One day Sally’s mom walked into the kitchen and discovered Sally chatting away on the phone. A few weeks earlier Sally’s mom had shown her how to dial the phone to talk to Grandma. They enjoyed their chats, Sally usually does most of the talking, sharing her various adventures with Grandma. As Mom listened she heard Sally recount about her latest dance recital and even twirled about as if the person on the other end could see her. Then the conversation turned to the garden and the tomatoes that were almost ready. After recounting how her dad had squished a tomato bug Sally held the phone out to Mom, “The lady would like to talk to you,” Sally said.
“Hello?” Mom said into the receiver.
“Hello,” said the other voice with a chuckle. “I think that your daughter called a wrong number.”
“Um, sorry about that, it won’t happen again.”
“No, no, it was quite alright. It’s been a long time since I’ve heard a little voice and I truly miss them.”
There was something vaguely familiar about the lady’s voice that Sally’s mom couldn’t place. “Would you mind if I asked your name and where you are from?” Mom asked.
“I’m Katheryn Trumble, I have an apartment at GreenLeaf in Smithville”
“Oh, ok, I’m relieved that Sally didn’t call anyone long distance. Trumble? You did say Trumble right?”
“My kindergarten teacher was a Mrs. Trumble, she was tall and had red hair.”
“Well I’m not as tall as I used to be and my hair isn’t red anymore but I did teach kindergarten for a while. What’s your name?”
“Mary Beth Jones, no wait, thats my married name, Mary Beth White.”
There was silence over the line for a few moments before Mrs. Trumble said, “I remember you, blond curls, fond of polka dots, and loved to talk.”
“Guilty as charged,” Mom responded. “So how are you?”
“I’m doing ok, knees don’t work like they used to and the days get long, but I’m ok.”
Mom paused, not sure whether to respond with “great” or “that’s too bad” instead she said, “How about if Sally and I come to visit you, is there a good time or day?”
“You don’t have to do that,” Mrs. Trumble weakly exclaimed and then added, “I usually have doctors appointments on Wednesday mornings and a hair appointment Friday afternoons.”
Mom glances at the calendar, “Ok, how about next Monday, say after lunch. Would that suit?”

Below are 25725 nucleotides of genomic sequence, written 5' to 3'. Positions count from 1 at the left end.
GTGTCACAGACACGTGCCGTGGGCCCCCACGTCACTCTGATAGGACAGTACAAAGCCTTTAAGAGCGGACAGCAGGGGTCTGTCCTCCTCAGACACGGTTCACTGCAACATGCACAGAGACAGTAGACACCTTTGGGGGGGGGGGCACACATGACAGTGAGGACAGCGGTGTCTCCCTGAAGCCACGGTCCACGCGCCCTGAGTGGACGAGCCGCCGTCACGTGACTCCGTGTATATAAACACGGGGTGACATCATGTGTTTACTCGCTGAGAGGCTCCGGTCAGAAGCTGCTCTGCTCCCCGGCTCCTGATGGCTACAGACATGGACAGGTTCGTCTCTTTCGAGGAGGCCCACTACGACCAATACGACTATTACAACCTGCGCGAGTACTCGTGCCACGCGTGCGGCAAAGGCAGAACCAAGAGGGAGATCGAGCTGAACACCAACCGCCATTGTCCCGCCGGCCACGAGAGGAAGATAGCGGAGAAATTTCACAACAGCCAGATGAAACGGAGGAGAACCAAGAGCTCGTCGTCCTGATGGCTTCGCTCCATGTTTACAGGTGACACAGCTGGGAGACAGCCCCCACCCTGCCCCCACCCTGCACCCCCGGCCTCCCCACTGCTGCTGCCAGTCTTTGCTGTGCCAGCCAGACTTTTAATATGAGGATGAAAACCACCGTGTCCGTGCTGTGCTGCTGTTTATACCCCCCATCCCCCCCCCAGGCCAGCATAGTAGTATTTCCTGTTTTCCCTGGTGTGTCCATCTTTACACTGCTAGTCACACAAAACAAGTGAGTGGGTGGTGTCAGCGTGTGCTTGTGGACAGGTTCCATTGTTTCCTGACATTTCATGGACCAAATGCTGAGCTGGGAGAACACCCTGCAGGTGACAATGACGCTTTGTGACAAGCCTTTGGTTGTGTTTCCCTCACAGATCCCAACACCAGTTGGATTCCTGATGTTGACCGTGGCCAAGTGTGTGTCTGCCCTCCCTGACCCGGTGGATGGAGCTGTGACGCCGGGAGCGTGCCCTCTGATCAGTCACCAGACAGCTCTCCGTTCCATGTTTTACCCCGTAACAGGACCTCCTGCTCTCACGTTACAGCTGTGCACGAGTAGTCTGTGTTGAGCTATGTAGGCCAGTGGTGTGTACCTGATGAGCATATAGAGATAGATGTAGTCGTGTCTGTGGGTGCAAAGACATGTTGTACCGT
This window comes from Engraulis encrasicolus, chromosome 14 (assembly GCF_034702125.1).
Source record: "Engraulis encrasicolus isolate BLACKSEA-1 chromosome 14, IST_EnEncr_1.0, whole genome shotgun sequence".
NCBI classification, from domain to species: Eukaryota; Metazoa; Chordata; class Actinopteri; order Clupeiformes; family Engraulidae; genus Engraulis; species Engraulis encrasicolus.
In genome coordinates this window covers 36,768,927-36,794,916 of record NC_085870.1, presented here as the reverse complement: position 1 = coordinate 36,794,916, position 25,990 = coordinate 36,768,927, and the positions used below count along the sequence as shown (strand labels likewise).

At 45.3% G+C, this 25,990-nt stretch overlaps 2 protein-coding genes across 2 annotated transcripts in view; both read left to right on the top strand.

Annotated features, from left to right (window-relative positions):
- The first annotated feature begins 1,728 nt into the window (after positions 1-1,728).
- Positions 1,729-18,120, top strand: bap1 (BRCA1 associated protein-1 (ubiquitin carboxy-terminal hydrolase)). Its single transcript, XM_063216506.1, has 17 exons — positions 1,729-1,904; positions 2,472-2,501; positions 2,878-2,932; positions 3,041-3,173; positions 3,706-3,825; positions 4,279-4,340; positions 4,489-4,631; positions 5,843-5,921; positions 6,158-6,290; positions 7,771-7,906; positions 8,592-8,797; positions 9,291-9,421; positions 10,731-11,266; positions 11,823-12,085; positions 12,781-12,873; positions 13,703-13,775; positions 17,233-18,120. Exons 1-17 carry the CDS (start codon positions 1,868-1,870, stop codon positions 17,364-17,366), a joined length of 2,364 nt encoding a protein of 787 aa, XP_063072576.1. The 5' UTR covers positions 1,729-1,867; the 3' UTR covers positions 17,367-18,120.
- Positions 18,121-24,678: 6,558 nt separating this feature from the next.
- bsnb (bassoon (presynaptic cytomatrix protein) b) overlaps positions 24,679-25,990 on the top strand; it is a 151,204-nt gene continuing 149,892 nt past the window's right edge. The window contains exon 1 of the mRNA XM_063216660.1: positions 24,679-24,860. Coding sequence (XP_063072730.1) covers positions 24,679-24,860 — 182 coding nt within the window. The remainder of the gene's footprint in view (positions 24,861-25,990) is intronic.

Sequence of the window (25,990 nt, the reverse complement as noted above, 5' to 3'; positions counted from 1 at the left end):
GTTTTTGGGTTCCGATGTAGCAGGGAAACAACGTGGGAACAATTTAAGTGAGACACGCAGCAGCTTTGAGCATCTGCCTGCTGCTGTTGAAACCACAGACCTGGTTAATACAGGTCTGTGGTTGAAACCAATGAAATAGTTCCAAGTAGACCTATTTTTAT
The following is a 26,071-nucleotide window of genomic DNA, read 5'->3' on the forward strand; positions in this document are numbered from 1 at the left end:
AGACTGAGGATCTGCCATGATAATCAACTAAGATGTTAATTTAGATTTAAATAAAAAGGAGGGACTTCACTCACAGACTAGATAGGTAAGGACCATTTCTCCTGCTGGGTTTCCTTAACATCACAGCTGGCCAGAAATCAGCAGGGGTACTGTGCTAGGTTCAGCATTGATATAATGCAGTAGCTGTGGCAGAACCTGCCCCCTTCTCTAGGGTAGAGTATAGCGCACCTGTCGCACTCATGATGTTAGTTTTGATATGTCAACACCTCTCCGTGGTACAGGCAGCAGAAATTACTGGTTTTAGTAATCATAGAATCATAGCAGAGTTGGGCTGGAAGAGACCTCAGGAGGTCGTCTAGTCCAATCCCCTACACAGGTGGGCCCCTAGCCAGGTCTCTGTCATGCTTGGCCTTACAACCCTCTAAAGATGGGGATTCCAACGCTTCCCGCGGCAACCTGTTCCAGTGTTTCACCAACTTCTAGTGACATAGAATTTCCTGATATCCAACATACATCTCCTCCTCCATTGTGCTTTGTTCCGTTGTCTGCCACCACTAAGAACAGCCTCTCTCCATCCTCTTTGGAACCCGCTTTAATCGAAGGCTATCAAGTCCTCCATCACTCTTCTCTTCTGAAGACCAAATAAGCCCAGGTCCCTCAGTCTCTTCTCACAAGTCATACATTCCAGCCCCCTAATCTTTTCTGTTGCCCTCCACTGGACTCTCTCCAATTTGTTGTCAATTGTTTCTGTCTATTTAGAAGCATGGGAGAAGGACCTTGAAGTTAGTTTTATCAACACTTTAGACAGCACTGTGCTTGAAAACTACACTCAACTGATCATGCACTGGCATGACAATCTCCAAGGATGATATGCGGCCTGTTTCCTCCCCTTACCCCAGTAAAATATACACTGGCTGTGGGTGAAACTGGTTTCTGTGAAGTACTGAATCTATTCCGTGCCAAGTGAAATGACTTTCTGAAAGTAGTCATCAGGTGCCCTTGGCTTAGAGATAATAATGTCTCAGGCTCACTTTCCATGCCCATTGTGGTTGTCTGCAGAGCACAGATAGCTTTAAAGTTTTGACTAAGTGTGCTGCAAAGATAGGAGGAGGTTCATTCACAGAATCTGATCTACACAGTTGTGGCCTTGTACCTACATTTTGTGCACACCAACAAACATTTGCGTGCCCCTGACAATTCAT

“That would be fine, I’m in apartment 21 down WillowTree Lane.”
“Great, see you then.”
After a rainy drive to GreenLeaf, Mom parks the car in a spot reserved for visitors. “Sally, I need you to be on your best behavior and don’t touch anything, ok?” Sally nods in agreement. “How about you carry in the cookies while I hold the umbrella.” Sally nodded again and took the plate of chocolate chip cookies they had made that morning. Getting directions from a group playing dominos in the lobby they maneuvered the hallways until they came to apartment 21. The door label read Mr. and Mrs. Frank Trumble. “I forgot she was married,” Mom whispered to herself. She lightly knocked on the door. “Come on in” came the reply.
When Mom opened the door Sally marched in, walked right up to the white haired retired Kindergarten teacher and proclaimed, “We brought you chocolate chip cookies, we made them this morning, I hope you like them and you don’t have died beets or something.”
“Sally!” Mom barked, “I’m sorry Mrs. Trumble, Sally forgot her manners”
“it seems to me that I remember another little girl that did something just like that one morning before class when it was my birthday, well everything but the ‘died beets’,” Mrs. Trumble replied. “This rain is really playing havoc with my knees, so if it is ok I’ll just sit here.” Mrs. Trumble accepted the plate and gave Sally and Mom a good look. “Sally looks just like you did, polka dot dress and all,” she observed. Looking at Sally She asked, “how old are you Sally?”
“I’m four,” Sally answered proudly.
“Her birthday is in next months so she’ll be in Kindergarten this fall,” Mom added.
“Really? That’s fantastic, you’ll learn so much. Every morning we used to start with the sunshine song, do you think your mom will remember it?” Without missing a beat Mrs. Trumble softly sang the song that started each day of her class and Mom joined in.
After the song Mrs. Trumble began to ask Sally about her numbers, colors, and letters. While they were talking Mom looked around the small apartment. The furniture had obviously come from a larger house, one wall was covered with pictures of Mrs. Trumble’s family. Over the pictures there was a wooden plaque that read, “All Because Two People Fell in Love…” On another wall was a triangular shadow box with a carefully folded United State’s flag. Beneath the flag was an old picture of a young man in uniform along with several medals. Seeing Sally’s mom looking at the flag Mrs. Trumble said, “Frank passed last December, I’m not sure if you ever met him.”
“I’m sorry for your loss,” Mom replied, “didn’t he come for a veteran’s program one year?”
“That’s right, I’d forgotten about that,” Mrs. Trumble confirmed.
They visited for a bit more. Seeing that Sally was getting bored with the adult remembrances Mom got up to leave. “Thanks for letting us visit, its been fun to catch up,” Mom said. “Would you mind if we visited again sometime soon?”
“I’d hate for you to bother, although I would enjoy talking to Sally over the phone and hearing about all she is learning.”
“It’s no bother, really, and I’m sure that Sally would love to call you sometime,” Mom replied.
“Hope you like the cookies,” Sally chimed in.
Not only did Sally call Mrs. Trumble once a week or so but they also visited every now and again. When Mrs. Trumble became ill Sally insisted that her Kindergarten class send her a card. Her teacher did one better and created a video of the whole class singing the sunshine song just for her. But this is not the end of the story, just the beginning of a relationship that started because of a wrong number. Or was it a wrong number?